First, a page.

The Statue of Liberty’s crown, which was closed after the 9/11 attacks, will reopen to the public on July 4, the White House announced on Friday morning. The decision, by the Obama administration, is a reversal of a Bush-era policy.
The Statue of Liberty’s crown, which was closed after the 9/11 attacks, will reopen to the public on July 4, the White House announced on Friday morning. The decision reversed the policy of the Bush administration.
Under President George W. Bush, the Interior Department, which includes the National Park Service, had insisted that visitors could not be permitted because the crown — reachable only by a very narrow, 12-story spiral staircase with a low guardrail — did not meet modern fire, building and safety codes.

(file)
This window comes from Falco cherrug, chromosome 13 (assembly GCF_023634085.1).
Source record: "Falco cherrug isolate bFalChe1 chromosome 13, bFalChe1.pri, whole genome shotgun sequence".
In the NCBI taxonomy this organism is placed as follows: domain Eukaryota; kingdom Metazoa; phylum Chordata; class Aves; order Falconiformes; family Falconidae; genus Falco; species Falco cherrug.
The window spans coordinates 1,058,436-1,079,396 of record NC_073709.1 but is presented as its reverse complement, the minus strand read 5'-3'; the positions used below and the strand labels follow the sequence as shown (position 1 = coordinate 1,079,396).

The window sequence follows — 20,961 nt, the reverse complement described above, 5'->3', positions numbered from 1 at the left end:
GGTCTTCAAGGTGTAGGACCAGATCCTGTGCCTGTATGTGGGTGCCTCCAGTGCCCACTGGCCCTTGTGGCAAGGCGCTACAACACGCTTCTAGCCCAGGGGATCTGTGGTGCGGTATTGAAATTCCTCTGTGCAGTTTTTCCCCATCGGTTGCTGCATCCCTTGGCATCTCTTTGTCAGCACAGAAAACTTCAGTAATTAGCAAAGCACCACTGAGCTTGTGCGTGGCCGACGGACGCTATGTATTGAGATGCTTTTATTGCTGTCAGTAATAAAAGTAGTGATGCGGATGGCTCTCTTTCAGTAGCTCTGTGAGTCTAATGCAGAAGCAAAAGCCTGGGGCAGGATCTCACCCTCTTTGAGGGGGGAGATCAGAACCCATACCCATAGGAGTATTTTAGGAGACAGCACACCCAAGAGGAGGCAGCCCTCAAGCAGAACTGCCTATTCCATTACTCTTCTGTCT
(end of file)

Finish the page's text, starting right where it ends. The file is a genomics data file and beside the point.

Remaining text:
Interior Secretary Ken Salazar formally announced the decision at a news conference at 9 a.m. on Ellis Island. “On July 4, we are giving America a special gift,” Mr. Salazar said.
No more than 10 people will be allowed in the crown at a time, he said, and officials anticipate that will allow for 30 visitors an hour. He estimated that 50,000 people would be able to visit the crown in the first year and that the number would be increased later to 100,000 a year. A spokeswoman for Mr. Salazar said that the method for distributing tickets had yet to be determined but that the secretary was committed to making sure the process was fair and equitable. Early reports that a lottery system would be used were incorrect, she said.
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